I live in Krakow, Poland. This is not exactly the place you might expect someone to be watching Spanish soap operas, but believe it or not sometimes I watch them.
Why I watch Spanish soap operas
I am a teacher and my lessons are in the morning and in the evening. I call this the bar bell schedule. This means in the afternoon if I am not working on my flashcard program, I sometimes have time to take it easy and do the most unproductive lazy thing you could dream of while the rest of the world is working away. That is, I watch TV. I am on the sofa vegging out to not just watching any programs, but Spanish soap operas mind you.
Before you cast judgement, read my rationalization.
Actually, it is not as bad as it sounds, I am usually having my main meal of the day at this time, and I need to unwind a little and have it watching a little of the tube. I do this because, I am trying to improve my Polish, as I live in Poland.
Therefore I choose a type of program that is not too difficult and yet interesting. That type of program just happens t be Spanish soap operas. They translate these Spanish programs to Polish on Television. Because of this, I can get plenty of normal dialogues, vocabulary and phrases while watching something fun.
I learn a lot of key useful phrases that I can pull out anytime I need them. These phrases are not something you would get in a text book, but real life colloquial phrases rich in emotion. Yes these programs are full of emotion, passion, romance and slang or at least idioms. I know this is a little stereo typical but this is the way they are.
I asked one of my Spanish friends if this is the way life really was in the Spanish world, that is romance and drama. He smiled and said, ‘yes, for all the Latins’.
I also have satellite and can watch them in Spanish, which is one of my target languages of course but not as high priority as Polish.
Why Latino Soap operas are the guiding light
Since I live in a cold dark northern country one of my dreams is to vacation in the exotic tropical Spanish world of Latin America or at least Spain. I took a vacation to Greece this fall and I loved it. Northern populations dream of tropic vacations, and I think tropical populations dreams of, well I do not know since they are already in vacation land. Watching Hispanic soap operas allows me to teleport to this world for a short vacation everyday. They are a guiding light during the winter months.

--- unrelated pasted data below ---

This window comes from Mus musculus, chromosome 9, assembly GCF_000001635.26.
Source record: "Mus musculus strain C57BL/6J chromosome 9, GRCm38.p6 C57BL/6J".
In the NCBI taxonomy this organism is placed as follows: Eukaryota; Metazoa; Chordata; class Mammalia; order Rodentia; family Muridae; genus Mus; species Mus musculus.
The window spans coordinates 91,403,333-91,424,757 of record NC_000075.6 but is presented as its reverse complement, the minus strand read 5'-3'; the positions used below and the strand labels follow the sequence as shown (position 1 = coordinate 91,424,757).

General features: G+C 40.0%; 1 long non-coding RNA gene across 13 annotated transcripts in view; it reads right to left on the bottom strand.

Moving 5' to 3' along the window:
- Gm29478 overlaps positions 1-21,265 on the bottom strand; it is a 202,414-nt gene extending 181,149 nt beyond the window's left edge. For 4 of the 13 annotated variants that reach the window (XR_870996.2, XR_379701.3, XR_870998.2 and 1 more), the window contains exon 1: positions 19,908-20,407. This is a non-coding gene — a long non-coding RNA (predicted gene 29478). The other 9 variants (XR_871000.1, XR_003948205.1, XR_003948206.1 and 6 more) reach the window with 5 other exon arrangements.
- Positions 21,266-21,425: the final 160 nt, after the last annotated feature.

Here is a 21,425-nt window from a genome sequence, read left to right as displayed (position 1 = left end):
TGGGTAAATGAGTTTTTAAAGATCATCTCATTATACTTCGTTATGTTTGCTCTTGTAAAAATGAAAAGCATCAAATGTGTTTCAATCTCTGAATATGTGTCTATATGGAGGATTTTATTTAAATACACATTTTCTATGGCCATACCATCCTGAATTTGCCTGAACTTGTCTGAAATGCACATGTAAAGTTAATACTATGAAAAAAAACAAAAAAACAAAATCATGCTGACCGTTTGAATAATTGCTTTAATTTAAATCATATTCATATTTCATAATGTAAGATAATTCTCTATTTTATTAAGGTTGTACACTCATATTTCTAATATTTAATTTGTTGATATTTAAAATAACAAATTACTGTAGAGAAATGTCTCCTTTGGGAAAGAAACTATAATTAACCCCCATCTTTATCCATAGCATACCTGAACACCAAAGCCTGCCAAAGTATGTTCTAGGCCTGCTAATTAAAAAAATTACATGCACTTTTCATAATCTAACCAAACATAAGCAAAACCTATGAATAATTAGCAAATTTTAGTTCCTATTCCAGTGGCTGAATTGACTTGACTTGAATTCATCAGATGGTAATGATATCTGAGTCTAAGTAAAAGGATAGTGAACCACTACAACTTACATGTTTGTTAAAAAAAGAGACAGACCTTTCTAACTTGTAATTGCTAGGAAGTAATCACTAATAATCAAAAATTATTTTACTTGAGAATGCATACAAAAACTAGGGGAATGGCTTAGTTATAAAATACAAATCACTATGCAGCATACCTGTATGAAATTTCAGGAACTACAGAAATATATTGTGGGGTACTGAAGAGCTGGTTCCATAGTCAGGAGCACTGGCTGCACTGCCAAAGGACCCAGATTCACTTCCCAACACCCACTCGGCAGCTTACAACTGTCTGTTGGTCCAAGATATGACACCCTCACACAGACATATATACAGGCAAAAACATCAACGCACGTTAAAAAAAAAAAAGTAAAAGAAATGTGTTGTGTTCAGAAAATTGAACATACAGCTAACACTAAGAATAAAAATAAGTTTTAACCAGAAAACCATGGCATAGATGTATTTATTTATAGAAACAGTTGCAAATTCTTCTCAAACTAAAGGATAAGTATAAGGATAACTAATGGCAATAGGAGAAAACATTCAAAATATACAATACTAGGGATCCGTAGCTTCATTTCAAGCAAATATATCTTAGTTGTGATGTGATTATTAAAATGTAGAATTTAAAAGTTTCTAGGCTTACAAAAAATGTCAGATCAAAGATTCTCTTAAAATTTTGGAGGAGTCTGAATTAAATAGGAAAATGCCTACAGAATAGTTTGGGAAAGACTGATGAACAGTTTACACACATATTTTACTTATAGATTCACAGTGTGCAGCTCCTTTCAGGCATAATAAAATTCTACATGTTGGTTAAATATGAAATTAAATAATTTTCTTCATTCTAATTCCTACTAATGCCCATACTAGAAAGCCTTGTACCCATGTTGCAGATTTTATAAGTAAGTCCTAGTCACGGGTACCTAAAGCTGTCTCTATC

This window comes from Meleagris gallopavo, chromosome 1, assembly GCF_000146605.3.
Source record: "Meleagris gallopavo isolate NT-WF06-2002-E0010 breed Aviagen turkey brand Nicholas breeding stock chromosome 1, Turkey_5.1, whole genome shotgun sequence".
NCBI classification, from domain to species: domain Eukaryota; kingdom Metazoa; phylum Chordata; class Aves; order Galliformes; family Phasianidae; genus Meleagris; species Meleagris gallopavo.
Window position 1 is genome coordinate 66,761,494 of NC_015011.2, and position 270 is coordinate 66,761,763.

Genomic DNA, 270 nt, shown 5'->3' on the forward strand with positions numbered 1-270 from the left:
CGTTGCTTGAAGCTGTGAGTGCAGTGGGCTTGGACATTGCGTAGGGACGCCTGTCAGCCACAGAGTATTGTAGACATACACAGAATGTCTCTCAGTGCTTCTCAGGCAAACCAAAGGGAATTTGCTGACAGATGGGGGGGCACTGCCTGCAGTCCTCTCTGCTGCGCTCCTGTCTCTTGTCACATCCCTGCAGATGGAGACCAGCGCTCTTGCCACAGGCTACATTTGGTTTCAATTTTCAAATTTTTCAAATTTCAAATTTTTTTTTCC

Best Hispanic soap programs from Spain, South America and Mexico
There are classic shows and Telenovelas, which are more in depth with a limited run. These I guess you would call prime time mini series.
It is interesting to note in these series get criticism because stereotypical ethnic Spanish looking people are cast in roles of the lower class, while upper class is played by whites. I do not know why they do that.
One I like is ‘Betty la fea’ , I think you can guess this is ‘Ugly Betty’. It is interesting to note that Ugly Betty in the American version is played by a Mexican character. The Polish Ugly Betty is really lame as they picked a beautiful girl and tried to make her really attractive then just put glasses on her.
Another good Spanish television show for learning languages is ‘Chiquititas’. I think this is called ‘Little Angels’. There is also, ‘Fuego en la Sangre’ and Atrevete a Soñar, This was based on a children’s story. There are too many to list. Further, the titles are different in English Spanish and Polish.
I love the Spanish literature of Borges and Gabrial Garcia Marquez’s. Some of the more intelligent shows combine some elements of this surrealistic magical sense found in these writers works. In fact, Borges who I have been reading since high school writes in the form of novelas. I think this is where the word telenovela comes from, that is the Spanish diminutive for short novel.
I usually just flip the stations and see what is on. However, if you have a telanovelro or Spanish language Soap Opera that is interesting that you are watching or worth recommending that you know of, please leave comment. I would appreciate hearing more perspectives on these potentially linguistically educational shows.